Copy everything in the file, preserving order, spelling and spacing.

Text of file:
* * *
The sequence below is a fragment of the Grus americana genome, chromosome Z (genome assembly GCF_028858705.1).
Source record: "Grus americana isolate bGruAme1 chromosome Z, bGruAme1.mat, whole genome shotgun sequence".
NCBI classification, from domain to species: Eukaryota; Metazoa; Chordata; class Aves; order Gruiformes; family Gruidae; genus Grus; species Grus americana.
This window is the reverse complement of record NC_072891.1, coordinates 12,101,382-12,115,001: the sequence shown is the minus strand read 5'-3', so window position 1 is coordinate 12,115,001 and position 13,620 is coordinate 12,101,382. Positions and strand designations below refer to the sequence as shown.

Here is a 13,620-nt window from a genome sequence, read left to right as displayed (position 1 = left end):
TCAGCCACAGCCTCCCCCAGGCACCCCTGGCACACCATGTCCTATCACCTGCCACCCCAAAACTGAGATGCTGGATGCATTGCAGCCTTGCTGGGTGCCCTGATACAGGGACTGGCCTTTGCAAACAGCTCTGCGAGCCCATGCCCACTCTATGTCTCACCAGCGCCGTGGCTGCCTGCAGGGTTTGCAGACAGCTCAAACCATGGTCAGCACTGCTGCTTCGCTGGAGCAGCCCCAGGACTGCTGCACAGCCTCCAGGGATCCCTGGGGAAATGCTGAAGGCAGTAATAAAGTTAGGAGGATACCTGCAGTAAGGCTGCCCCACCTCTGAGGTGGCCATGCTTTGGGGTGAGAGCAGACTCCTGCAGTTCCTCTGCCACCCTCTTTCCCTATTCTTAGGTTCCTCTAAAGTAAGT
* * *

The sequence below is a fragment of the Grus americana genome, chromosome Z (genome assembly GCF_028858705.1).
Source record: "Grus americana isolate bGruAme1 chromosome Z, bGruAme1.mat, whole genome shotgun sequence".
NCBI classification, from domain to species: Eukaryota; Metazoa; Chordata; class Aves; order Gruiformes; family Gruidae; genus Grus; species Grus americana.
This window is the reverse complement of record NC_072891.1, coordinates 12,101,382-12,115,001: the sequence shown is the minus strand read 5'-3', so window position 1 is coordinate 12,115,001 and position 13,620 is coordinate 12,101,382. Positions and strand designations below refer to the sequence as shown.

Here is a 13,620-nt window from a genome sequence, read left to right as displayed (position 1 = left end):
TCAGCCACAGCCTCCCCCAGGCACCCCTGGCACACCATGTCCTATCACCTGCCACCCCAAAACTGAGATGCTGGATGCATTGCAGCCTTGCTGGGTGCCCTGATACAGGGACTGGCCTTTGCAAACAGCTCTGCGAGCCCATGCCCACTCTATGTCTCACCAGCGCCGTGGCTGCCTGCAGGGTTTGCAGACAGCTCAAACCATGGTCAGCACTGCTGCTTCGCTGGAGCAGCCCCAGGACTGCTGCACAGCCTCCAGGGATCCCTGGGGAAATGCTGAAGGCAGTAATAAAGTTAGGAGGATACCTGCAGTAAGGCTGCCCCACCTCTGAGGTGGCCATGCTTTGGGGTGAGAGCAGACTCCTGCAGTTCCTCTGCCACCCTCTTTCCCTATTCTTAGGTTCCTCTAAAGTAAGT